minor and crystal images in Eleanor Catton’s The Luminaries

His face was broad and his eyes spaced widely; his lips were full, his teeth very crooked, and his nose rather large. These features conspired to form an expression that was both honest and nonchalant – and nonchalance is a form of elegance, when it demands much, and declines to reveal its source.

– Eleanor Catton, The Luminaries, Little, Brown and Co., London, 2013, p. 108

The banker spoke with the controlled alarm of a bureaucrat who is requested to explain some mundane feature of the bureaucracy of which he is a functioning part: controlled, because an official is always comforted by proof of his own expertise, and alarmed, because the necessity for explanation seemed, in some obscure way, to undermine the system which had afforded him that expertise in the first place.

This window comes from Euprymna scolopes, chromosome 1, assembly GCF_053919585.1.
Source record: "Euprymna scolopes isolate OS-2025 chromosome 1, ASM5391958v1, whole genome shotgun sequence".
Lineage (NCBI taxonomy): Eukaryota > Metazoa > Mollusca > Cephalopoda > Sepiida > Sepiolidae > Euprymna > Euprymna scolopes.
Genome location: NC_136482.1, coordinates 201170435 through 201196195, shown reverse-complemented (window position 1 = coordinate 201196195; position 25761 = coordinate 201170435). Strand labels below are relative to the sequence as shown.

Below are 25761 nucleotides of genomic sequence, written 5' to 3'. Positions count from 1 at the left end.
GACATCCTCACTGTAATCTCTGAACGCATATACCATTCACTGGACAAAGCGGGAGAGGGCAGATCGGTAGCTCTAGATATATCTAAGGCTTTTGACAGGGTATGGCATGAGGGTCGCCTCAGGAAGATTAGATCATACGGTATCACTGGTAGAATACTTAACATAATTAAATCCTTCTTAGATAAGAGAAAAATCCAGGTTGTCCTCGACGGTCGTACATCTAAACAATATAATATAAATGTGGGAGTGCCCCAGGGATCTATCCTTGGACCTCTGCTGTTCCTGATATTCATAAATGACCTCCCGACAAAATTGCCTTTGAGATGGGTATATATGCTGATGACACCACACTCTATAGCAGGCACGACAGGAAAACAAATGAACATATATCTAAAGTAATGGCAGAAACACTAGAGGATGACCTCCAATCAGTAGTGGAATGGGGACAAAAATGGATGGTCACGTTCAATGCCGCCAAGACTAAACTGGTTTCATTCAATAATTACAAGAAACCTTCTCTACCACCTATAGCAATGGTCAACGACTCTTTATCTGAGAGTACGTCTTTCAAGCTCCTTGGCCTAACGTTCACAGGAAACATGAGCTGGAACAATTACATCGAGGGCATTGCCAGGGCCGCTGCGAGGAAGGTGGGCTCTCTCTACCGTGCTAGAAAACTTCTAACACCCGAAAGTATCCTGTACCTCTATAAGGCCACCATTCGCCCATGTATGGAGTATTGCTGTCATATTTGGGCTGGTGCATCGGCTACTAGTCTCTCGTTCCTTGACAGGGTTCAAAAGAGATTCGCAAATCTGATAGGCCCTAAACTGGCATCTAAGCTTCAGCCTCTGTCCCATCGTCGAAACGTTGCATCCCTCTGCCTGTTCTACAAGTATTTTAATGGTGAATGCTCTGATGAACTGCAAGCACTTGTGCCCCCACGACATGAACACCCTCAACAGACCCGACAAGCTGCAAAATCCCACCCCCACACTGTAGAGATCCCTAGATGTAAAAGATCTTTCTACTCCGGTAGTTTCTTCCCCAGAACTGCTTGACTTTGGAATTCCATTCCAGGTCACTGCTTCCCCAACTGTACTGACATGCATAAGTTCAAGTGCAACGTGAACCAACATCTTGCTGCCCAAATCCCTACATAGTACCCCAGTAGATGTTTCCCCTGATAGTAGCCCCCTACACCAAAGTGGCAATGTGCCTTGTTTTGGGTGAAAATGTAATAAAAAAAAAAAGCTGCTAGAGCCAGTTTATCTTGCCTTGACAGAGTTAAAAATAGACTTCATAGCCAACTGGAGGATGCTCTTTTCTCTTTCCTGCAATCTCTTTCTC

– Ibid., p. 109

– Franz Kafka with Ottla, his favourite sister

A man on the inside has to contend with the pawns – with all the pieces of the system. But a man on the outside can deal with the Devil direct.

– Ibid., p. 127

– Ray Brassier

In his mind a protective glaze had been applied to the crystal forms of high abstraction: he loved to regard them, and to wonder at their shine, but he had never thought to take them down from their carved and oaken mantel, so to speak, and feel them, supple in his hands.

– Ibid., p. 129

The pale light of the day, falling slantwise across Nilssen’s desk, froze the eddies of pipe-smoke that hung about his head – fixing each coiling thread upon the air, as mineral quartz preserves a twisting vein of gold, and proffers it.

– Ibid., pp. 131-132